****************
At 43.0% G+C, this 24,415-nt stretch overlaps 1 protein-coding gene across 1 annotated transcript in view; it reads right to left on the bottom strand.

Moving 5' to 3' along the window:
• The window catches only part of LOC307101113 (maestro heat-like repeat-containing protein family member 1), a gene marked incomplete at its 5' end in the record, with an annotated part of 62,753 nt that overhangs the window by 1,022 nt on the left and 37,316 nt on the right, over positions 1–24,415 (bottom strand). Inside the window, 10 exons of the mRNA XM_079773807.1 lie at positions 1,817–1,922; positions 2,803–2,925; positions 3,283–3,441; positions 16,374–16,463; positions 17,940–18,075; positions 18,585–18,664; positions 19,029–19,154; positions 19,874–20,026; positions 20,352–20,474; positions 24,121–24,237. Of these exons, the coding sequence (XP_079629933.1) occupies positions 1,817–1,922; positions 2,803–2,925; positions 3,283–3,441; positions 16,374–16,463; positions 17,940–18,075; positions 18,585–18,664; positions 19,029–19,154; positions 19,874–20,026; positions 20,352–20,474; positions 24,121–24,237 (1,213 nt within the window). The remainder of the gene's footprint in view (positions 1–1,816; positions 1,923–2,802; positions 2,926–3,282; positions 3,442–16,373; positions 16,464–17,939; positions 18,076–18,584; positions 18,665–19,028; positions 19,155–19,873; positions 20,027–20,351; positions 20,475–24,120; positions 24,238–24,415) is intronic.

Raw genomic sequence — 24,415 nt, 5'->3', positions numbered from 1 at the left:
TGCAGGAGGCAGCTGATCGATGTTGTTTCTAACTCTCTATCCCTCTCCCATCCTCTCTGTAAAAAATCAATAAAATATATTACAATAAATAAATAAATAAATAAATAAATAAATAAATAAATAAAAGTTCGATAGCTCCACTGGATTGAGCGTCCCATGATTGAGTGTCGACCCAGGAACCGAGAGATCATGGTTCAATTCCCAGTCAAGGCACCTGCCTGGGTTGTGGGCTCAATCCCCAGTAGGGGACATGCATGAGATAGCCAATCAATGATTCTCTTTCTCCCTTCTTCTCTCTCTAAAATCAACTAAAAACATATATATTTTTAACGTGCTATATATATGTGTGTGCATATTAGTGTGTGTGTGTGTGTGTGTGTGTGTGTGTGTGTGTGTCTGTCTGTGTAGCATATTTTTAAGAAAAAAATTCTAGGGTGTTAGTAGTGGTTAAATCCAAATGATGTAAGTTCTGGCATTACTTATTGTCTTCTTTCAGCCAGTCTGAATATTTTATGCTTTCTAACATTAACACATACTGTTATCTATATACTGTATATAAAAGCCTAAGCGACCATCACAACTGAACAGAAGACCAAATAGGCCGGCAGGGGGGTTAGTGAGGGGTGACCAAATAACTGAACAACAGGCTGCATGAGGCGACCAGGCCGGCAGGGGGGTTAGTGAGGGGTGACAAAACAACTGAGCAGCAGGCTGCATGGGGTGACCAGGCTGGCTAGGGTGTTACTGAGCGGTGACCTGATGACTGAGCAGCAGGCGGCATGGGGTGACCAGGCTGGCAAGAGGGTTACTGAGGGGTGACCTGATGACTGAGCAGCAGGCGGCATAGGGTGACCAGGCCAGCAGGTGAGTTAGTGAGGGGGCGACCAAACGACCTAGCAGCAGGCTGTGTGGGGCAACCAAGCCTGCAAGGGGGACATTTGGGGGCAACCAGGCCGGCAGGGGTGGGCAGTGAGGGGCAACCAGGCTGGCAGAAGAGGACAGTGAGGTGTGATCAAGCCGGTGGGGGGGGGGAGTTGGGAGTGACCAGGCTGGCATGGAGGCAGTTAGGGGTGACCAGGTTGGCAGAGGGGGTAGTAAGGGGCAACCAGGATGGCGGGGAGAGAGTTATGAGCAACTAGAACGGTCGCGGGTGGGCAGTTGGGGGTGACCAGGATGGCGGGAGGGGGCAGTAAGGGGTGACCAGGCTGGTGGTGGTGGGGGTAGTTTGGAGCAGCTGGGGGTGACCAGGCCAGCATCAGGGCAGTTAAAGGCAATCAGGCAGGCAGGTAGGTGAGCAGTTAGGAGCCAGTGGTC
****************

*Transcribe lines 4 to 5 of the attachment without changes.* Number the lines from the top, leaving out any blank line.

Raw genomic sequence — 24,415 nt, 5'->3', positions numbered from 1 at the left:
TGCAGGAGGCAGCTGATCGATGTTGTTTCTAACTCTCTATCCCTCTCCCATCCTCTCTGTAAAAAATCAATAAAATATATTACAATAAATAAATAAATAAATAAATAAATAAATAAATAAATAAAAGTTCGATAGCTCCACTGGATTGAGCGTCCCATGATTGAGTGTCGACCCAGGAACCGAGAGATCATGGTTCAATTCCCAGTCAAGGCACCTGCCTGGGTTGTGGGCTCAATCCCCAGTAGGGGACATGCATGAGATAGCCAATCAATGATTCTCTTTCTCCCTTCTTCTCTCTCTAAAATCAACTAAAAACATATATATTTTTAACGTGCTATATATATGTGTGTGCATATTAGTGTGTGTGTGTGTGTGTGTGTGTGTGTGTGTGTGTGTCTGTCTGTGTAGCATATTTTTAAGAAAAAAATTCTAGGGTGTTAGTAGTGGTTAAATCCAAATGATGTAAGTTCTGGCATTACTTATTGTCTTCTTTCAGCCAGTCTGAATATTTTATGCTTTCTAACATTAACACATACTGTTATCTATATACTGTATATAAAAGCCTAAGCGACCATCACAACTGAACAGAAGACCAAATAGGCCGGCAGGGGGGTTAGTGAGGGGTGACCAAATAACTGAACAACAGGCTGCATGAGGCGACCAGGCCGGCAGGGGGGTTAGTGAGGGGTGACAAAACAACTGAGCAGCAGGCTGCATGGGGTGACCAGGCTGGCTAGGGTGTTACTGAGCGGTGACCTGATGACTGAGCAGCAGGCGGCATGGGGTGACCAGGCTGGCAAGAGGGTTACTGAGGGGTGACCTGATGACTGAGCAGCAGGCGGCATAGGGTGACCAGGCCAGCAGGTGAGTTAGTGAGGGGGCGACCAAACGACCTAGCAGCAGGCTGTGTGGGGCAACCAAGCCTGCAAGGGGGACATTTGGGGGCAACCAGGCCGGCAGGGGTGGGCAGTGAGGGGCAACCAGGCTGGCAGAAGAGGACAGTGAGGTGTGATCAAGCCGGTGGGGGGGGGGAGTTGGGAGTGACCAGGCTGGCATGGAGGCAGTTAGGGGTGACCAGGTTGGCAGAGGGGGTAGTAAGGGGCAACCAGGATGGCGGGGAGAGAGTTATGAGCAACTAGAACGGTCGCGGGTGGGCAGTTGGGGGTGACCAGGATGGCGGGAGGGGGCAGTAAGGGGTGACCAGGCTGGTGGTGGTGGGGGTAGTTTGGAGCAGCTGGGGGTGACCAGGCCAGCATCAGGGCAGTTAAAGGCAATCAGGCAGGCAGGTAGGTGAGCAGTTAGGAGCCAGTGGTC